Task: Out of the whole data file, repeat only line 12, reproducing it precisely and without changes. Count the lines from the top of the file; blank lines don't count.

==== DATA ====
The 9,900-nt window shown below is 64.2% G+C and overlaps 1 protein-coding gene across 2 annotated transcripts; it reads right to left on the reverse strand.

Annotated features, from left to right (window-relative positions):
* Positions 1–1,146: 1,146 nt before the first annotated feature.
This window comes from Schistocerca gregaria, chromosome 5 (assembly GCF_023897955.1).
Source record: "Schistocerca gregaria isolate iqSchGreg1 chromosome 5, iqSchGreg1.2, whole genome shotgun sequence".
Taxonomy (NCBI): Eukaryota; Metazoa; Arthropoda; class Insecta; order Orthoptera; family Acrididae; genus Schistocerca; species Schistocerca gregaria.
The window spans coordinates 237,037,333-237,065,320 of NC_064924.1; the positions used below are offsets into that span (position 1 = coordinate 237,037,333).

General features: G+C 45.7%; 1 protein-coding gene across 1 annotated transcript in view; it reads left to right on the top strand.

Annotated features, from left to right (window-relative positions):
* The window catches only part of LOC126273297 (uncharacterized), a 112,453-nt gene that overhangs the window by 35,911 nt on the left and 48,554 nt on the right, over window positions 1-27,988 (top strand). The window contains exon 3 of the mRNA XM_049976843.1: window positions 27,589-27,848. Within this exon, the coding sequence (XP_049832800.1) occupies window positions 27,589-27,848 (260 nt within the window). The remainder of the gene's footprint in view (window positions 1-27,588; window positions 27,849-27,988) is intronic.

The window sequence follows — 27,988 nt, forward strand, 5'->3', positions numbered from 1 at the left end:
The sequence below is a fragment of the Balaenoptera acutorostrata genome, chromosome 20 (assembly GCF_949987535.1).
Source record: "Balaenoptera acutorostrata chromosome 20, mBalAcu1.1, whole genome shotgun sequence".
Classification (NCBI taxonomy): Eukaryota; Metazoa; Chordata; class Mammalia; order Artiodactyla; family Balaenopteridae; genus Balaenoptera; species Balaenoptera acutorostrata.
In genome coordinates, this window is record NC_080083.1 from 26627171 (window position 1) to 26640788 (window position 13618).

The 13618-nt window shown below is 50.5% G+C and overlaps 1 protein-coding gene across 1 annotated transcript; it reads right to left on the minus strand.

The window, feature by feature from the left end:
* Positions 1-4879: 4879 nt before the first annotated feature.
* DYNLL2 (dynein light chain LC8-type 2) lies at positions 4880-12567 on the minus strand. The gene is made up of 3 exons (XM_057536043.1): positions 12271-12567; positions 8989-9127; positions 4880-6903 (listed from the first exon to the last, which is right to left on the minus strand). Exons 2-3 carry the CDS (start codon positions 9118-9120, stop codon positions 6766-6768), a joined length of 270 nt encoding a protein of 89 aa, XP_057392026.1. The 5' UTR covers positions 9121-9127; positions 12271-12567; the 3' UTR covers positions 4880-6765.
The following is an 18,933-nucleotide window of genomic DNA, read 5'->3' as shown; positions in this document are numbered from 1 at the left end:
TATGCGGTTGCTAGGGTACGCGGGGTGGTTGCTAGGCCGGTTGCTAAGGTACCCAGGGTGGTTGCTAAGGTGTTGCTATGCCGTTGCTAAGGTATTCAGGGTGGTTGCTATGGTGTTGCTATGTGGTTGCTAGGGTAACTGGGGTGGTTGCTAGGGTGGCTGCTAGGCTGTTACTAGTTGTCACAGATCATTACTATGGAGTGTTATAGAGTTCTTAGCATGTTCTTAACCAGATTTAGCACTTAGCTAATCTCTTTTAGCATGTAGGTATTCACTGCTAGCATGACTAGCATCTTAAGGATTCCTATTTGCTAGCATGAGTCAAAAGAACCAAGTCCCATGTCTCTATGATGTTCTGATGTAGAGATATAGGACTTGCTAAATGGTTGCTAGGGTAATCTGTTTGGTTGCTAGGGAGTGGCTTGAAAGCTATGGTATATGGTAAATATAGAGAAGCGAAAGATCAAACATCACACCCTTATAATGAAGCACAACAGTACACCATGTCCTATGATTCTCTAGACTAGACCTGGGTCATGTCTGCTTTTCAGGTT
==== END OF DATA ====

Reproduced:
The sequence below is a fragment of the Balaenoptera acutorostrata genome, chromosome 20 (assembly GCF_949987535.1).